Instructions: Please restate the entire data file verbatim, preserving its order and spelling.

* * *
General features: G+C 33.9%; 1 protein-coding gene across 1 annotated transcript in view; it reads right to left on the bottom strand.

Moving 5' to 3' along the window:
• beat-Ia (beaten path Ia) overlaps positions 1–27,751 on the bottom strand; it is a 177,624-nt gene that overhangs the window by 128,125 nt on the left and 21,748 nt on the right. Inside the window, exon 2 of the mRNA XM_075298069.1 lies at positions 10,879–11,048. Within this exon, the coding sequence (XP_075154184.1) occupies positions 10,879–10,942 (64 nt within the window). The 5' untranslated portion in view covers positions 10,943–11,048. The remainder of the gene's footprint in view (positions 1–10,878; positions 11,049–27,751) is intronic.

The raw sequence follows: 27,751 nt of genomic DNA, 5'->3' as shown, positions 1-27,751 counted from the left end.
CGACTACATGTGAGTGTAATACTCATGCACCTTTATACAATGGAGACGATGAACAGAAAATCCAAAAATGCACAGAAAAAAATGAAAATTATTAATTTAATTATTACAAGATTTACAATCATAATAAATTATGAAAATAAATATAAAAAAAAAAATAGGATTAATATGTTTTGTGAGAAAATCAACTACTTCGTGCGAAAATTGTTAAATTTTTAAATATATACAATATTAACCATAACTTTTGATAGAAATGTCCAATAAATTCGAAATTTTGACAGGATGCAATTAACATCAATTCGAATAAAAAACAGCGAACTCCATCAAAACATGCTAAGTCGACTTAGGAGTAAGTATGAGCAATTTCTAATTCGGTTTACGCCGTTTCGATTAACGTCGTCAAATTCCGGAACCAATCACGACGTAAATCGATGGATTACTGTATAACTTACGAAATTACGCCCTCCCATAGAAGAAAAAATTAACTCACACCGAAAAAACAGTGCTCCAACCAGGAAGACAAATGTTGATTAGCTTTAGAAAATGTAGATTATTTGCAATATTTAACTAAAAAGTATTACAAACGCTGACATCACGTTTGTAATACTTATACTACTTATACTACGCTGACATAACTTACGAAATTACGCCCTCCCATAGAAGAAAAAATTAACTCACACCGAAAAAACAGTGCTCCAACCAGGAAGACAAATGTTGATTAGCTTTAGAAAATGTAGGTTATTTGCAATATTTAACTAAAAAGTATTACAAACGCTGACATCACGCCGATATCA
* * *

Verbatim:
General features: G+C 33.9%; 1 protein-coding gene across 1 annotated transcript in view; it reads right to left on the bottom strand.

Moving 5' to 3' along the window:
• beat-Ia (beaten path Ia) overlaps positions 1–27,751 on the bottom strand; it is a 177,624-nt gene that overhangs the window by 128,125 nt on the left and 21,748 nt on the right. Inside the window, exon 2 of the mRNA XM_075298069.1 lies at positions 10,879–11,048. Within this exon, the coding sequence (XP_075154184.1) occupies positions 10,879–10,942 (64 nt within the window). The 5' untranslated portion in view covers positions 10,943–11,048. The remainder of the gene's footprint in view (positions 1–10,878; positions 11,049–27,751) is intronic.

The raw sequence follows: 27,751 nt of genomic DNA, 5'->3' as shown, positions 1-27,751 counted from the left end.
CGACTACATGTGAGTGTAATACTCATGCACCTTTATACAATGGAGACGATGAACAGAAAATCCAAAAATGCACAGAAAAAAATGAAAATTATTAATTTAATTATTACAAGATTTACAATCATAATAAATTATGAAAATAAATATAAAAAAAAAAATAGGATTAATATGTTTTGTGAGAAAATCAACTACTTCGTGCGAAAATTGTTAAATTTTTAAATATATACAATATTAACCATAACTTTTGATAGAAATGTCCAATAAATTCGAAATTTTGACAGGATGCAATTAACATCAATTCGAATAAAAAACAGCGAACTCCATCAAAACATGCTAAGTCGACTTAGGAGTAAGTATGAGCAATTTCTAATTCGGTTTACGCCGTTTCGATTAACGTCGTCAAATTCCGGAACCAATCACGACGTAAATCGATGGATTACTGTATAACTTACGAAATTACGCCCTCCCATAGAAGAAAAAATTAACTCACACCGAAAAAACAGTGCTCCAACCAGGAAGACAAATGTTGATTAGCTTTAGAAAATGTAGATTATTTGCAATATTTAACTAAAAAGTATTACAAACGCTGACATCACGTTTGTAATACTTATACTACTTATACTACGCTGACATAACTTACGAAATTACGCCCTCCCATAGAAGAAAAAATTAACTCACACCGAAAAAACAGTGCTCCAACCAGGAAGACAAATGTTGATTAGCTTTAGAAAATGTAGGTTATTTGCAATATTTAACTAAAAAGTATTACAAACGCTGACATCACGCCGATATCA